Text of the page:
No. Nikita Khrushchev simply visited a nation that had character. That was mature, well-adjusted. A nation confident we were great. We had our neuroses, to be sure—plenty of them.

But look now what we have lost. Now when a bad guy crosses our threshhold, America becomes a pants-piddling mess.
Huge, massive block quotes I know, but they're so good I can't resist.

Pat's article is titled "Infantile Nation". Rick's goes by "Bed-Wetter Nation." Both imply the same, optimistic sentiment: that in time, we as a nation will mature and learn not to shit our pants at the slightest threat from abroad. If only it were true! We've been around for well over 200 years; we've been through a civil war, a couple of world wars, and a couple of stupid foreign entanglements. We are not toddlers; our stupidity is not a result of youth and inexperience. We have all the experience we need, and then some. We simply choose to ignore it.

No, the trend in this nation is not away from irrational fear, but towards it. Our notions of courage have been reshaped; it is no longer courageous to accept that death is a risk and proceed with principled actions anyway. It is now courageous to lash out, to commit whatever crimes we must in a fevered crusade to reduce to zero the probability that nasty brown people from the desert will blow us up. Never mind that doing so is roughly as feasible as traveling at the speed of light.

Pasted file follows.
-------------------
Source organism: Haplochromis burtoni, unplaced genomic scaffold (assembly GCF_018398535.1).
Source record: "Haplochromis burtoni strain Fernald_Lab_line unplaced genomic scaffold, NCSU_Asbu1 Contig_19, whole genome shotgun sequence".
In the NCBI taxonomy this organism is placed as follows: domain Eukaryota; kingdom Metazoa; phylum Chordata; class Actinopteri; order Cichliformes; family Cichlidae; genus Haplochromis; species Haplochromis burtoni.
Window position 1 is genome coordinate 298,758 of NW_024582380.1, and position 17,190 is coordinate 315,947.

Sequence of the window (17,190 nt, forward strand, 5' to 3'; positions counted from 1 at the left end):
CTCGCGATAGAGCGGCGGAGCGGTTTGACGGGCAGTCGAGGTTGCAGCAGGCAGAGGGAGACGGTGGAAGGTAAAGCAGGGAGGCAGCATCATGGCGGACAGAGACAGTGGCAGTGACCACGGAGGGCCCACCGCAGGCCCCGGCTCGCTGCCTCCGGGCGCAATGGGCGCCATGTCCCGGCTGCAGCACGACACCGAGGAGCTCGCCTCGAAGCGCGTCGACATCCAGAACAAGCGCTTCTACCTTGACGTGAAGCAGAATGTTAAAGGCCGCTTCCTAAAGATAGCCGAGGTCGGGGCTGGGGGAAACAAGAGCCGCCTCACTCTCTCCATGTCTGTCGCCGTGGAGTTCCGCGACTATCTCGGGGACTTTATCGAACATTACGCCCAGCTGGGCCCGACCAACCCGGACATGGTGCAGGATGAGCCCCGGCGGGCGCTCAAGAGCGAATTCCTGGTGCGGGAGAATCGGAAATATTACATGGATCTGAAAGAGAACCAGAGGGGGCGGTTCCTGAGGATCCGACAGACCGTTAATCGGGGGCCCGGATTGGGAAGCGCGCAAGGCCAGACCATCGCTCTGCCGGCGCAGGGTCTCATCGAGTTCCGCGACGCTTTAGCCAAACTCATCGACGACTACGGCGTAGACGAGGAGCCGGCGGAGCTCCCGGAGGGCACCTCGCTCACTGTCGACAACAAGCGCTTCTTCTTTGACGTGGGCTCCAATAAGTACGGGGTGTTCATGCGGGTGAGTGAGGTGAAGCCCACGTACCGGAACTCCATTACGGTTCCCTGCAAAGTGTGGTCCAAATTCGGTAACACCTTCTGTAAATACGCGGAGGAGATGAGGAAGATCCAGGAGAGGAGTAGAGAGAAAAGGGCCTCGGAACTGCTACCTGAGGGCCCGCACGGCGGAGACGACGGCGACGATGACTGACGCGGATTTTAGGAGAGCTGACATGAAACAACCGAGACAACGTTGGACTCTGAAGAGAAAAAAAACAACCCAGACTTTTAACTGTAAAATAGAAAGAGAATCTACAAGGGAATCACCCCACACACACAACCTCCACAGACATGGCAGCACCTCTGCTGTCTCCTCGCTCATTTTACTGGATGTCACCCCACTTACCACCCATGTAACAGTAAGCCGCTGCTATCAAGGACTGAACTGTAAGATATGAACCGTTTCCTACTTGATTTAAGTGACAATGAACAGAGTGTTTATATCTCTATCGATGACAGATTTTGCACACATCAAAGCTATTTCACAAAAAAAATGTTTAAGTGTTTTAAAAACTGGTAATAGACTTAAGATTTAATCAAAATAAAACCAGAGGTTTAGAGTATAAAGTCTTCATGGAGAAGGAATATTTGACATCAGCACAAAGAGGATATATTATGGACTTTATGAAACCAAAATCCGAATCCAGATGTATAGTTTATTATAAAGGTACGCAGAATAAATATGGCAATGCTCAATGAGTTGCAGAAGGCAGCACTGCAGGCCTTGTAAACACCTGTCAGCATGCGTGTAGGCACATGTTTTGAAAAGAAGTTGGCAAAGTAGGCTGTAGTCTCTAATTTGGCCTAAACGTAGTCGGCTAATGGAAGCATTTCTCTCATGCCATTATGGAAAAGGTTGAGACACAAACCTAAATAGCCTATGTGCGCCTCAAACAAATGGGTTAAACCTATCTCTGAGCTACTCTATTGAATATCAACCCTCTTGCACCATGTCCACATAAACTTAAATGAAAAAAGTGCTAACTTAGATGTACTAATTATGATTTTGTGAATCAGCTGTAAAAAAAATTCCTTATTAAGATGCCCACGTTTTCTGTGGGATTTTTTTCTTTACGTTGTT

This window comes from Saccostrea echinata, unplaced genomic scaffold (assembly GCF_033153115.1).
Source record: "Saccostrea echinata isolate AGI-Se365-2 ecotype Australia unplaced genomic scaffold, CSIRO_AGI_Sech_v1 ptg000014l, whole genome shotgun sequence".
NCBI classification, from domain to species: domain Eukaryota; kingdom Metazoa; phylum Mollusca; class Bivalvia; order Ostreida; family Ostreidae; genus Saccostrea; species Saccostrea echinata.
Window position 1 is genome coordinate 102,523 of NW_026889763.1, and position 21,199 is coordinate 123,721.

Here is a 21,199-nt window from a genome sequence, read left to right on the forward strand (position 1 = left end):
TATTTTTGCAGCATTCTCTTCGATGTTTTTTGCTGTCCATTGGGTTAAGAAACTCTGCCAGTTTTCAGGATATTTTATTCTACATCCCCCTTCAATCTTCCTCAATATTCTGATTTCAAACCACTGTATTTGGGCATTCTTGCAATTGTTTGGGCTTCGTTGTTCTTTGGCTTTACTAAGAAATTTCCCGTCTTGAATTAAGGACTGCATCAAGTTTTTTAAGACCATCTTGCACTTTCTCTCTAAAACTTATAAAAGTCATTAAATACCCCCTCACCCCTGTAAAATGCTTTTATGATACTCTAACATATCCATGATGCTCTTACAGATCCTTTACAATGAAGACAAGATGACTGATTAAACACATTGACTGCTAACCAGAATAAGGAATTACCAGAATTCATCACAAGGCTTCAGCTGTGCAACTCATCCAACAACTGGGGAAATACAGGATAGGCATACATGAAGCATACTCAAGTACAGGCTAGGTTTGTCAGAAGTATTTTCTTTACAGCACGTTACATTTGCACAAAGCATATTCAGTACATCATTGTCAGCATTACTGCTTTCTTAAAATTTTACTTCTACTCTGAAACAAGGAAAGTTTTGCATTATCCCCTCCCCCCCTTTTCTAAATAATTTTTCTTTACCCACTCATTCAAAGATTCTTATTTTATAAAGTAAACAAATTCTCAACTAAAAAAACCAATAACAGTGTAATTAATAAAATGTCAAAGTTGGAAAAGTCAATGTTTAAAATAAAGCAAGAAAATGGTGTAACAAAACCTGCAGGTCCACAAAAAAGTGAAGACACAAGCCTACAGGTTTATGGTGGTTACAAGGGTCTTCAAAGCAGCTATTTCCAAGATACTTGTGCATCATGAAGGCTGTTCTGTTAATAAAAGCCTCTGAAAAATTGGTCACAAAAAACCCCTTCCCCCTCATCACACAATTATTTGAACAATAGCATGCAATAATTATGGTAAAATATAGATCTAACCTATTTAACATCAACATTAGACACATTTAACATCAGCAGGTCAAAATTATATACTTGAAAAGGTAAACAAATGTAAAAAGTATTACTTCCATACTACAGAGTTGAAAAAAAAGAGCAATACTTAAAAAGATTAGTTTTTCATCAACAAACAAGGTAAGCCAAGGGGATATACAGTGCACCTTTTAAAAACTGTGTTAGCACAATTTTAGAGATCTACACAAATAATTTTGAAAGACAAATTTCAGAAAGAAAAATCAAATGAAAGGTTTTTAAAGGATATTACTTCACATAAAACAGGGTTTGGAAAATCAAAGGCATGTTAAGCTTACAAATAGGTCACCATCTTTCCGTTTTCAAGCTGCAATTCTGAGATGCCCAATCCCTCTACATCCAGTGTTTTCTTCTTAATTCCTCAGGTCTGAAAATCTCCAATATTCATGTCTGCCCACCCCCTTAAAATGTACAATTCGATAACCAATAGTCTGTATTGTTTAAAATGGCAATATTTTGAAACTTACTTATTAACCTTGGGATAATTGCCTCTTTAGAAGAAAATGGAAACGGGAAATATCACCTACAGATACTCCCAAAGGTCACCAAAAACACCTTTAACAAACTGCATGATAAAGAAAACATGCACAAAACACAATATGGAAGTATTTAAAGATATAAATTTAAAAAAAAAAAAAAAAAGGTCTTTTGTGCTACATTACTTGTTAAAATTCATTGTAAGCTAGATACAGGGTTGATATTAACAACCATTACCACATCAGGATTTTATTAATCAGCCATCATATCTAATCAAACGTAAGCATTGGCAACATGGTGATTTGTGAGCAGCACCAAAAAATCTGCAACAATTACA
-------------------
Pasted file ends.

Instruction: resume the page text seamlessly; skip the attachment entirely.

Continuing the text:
Furthermore, the self-serving notion among right wing pundits that the war is one of propaganda and will creates the idea that one can be courageous simply by saying the right things. It doesn't matter what you do, so long as you make sure you don't embolden the enemy by criticizing our troops!

I've owned two dogs in my life, and they reacted in different ways when I ran the vacuum cleaner. The first dog stood 6 feet away and barked incessantly at the vacuum until it was back in the closet; the second keeps its distance and meekly moves to a different room at her first opportunity. Which one was afraid of the vacuum? Both of them.

The most telling aspect of our reaction to Ahmadinejad's visit is that, for now, it's all talk; all politicians and pundits racing to the bottom to see who can be the bravest, the most post-9/11, the most "serious", by exhibiting the most hysterical reaction to a diplomatic visit. They claim that the visit is harmful because Ahmadinejad is only here for propaganda purposes. This is doubly ironic: first because their reaction is itself propaganda, and second because their reaction gives Ahmadinejad all the propaganda he could ever need. He is the bogeyman, the monster under the bed. He gives us nightmares. We bark at him from a safe distance until he goes away.

If any American leader could provoke a reaction like that in the Middle East, we'd elect him President in a second.